It is easy and desirous for some to grab on to the simple thought, “all that is needed for church growth is a new or bigger building.” This thinking is in stark contrast to the reality that a building does not equal building the church.
It’s also easy to get caught in the trap that a new building or building project will solve problems, help unify the congregation, increase giving, or attract new people.
Let’s debunk some of that wrong thinking surrounding church facility construction
There are some really good questions to ask yourself and your congregation before you embark on a building campaign.
1. Do you have a large debt on your current facility?
If you are already deep in debt it would not be wise to saddle additional debt and thus strain on your ministry. This may seem like common sense, but it is amazing how uncommon common sense is. The added debt payments will only take away from investing into areas that can help the ministry grow.
2. Do you expect a new building to make a “statement” in your community?
This really smacks of egotism. If you think that having the coolest or newest building in town is going to help your church grow, you are unfortunately in line for a serious let down. I have seen wonderful growing churches meeting in the humblest of places. I have also seen soaring beautiful churches with 90% of the seats empty on a Sunday.
3. Do you need to increase membership to pay for the increased debt of a new facility?
This is really putting your faith into the “if you build it they will come philosophy.” What happens if they don’t come? Do you default on the loan? To me putting your faith in increased membership to pay for a building project is putting your faith in the wrong place.
4. Do you expect a new building to cause your congregation to be more evangelical and outreach driven?
Yes, a new building is a great talking point and it can be a start in getting people to ask others to visit your church. However, without a culture of evangelism this will be very short lived. Once the building has been open for a little while your congregation will fall back in the old habits and will not continue to invite people.
5. Do you need a building to allow your whole church to meet at one time?
This is a great question that is not asked enough. A church I am familiar with was about to embark on a multi-million-dollar expansion to the children’s area because of crowded conditions. At the same time, they happened to send out a survey to the congregation. One of the questions on the survey was “what service time do you prefer?”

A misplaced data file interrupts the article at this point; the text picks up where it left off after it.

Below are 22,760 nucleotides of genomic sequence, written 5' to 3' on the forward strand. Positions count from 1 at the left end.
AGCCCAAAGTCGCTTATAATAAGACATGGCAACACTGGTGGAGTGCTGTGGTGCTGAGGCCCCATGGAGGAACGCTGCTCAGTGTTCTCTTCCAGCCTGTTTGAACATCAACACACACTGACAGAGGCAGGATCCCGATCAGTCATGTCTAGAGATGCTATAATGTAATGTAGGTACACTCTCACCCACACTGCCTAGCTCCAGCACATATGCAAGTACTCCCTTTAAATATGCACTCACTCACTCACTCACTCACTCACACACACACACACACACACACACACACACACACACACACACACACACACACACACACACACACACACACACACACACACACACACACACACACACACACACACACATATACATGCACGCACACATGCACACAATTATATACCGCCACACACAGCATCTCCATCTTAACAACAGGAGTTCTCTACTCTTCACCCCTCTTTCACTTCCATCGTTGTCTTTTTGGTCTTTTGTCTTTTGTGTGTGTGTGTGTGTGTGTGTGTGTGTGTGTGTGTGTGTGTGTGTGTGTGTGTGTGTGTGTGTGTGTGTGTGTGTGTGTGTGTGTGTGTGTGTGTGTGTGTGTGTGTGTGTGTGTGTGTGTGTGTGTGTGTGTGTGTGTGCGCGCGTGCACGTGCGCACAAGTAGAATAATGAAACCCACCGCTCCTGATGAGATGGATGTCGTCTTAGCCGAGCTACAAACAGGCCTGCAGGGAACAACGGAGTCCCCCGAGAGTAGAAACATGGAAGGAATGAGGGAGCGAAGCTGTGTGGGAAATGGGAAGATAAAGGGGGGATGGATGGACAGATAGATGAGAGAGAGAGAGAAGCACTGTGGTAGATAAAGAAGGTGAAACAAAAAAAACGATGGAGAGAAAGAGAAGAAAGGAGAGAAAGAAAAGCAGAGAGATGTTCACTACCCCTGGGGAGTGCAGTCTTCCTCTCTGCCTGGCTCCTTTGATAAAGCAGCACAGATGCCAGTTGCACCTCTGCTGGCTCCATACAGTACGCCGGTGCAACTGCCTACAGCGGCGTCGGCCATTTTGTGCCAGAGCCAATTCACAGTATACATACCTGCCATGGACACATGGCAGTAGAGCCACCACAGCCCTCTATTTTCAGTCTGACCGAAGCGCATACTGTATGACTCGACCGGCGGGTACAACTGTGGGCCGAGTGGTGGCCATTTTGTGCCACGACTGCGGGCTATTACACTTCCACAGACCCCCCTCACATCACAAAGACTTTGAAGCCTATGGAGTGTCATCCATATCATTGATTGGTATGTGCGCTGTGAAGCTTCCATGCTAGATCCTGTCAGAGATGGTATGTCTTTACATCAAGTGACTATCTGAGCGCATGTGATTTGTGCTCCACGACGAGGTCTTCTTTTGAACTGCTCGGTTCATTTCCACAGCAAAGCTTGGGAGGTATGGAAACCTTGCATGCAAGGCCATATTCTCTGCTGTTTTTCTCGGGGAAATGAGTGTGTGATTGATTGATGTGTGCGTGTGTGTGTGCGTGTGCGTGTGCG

The church found out on the survey that parents with children were about evenly split on wanting an earlier service versus a later one. At that point the decision became why don’t we offer two service times and thus split the children’s attendance and negate the need to build. As a side note. Two years later they ended up building because both services had grown so much that they now needed the space to accommodate the number of children in both services.
6. Do you expect a new building will entice your congregation to give more generously?
You might get a spike in additional giving towards a building project. However, if you had another area like missions that was highlighted, you could also get the same spike in giving.
The real danger here is again putting faith into “if you will build it they will come, or in this case give”
Some final thoughts, owning a building does not make you a church, or even a better one. What makes a church are the people in whatever setting God has placed them. Also, don’t fall into the trap thinking that if you would build that problems will go away. If anything the added financial and organizational stress is only going to exacerbate problems that already exist.
So before embarking on building your field of dreams, make sure that you are grounded in truth and are truly following God’s will for your congregation and not just man’s dreams.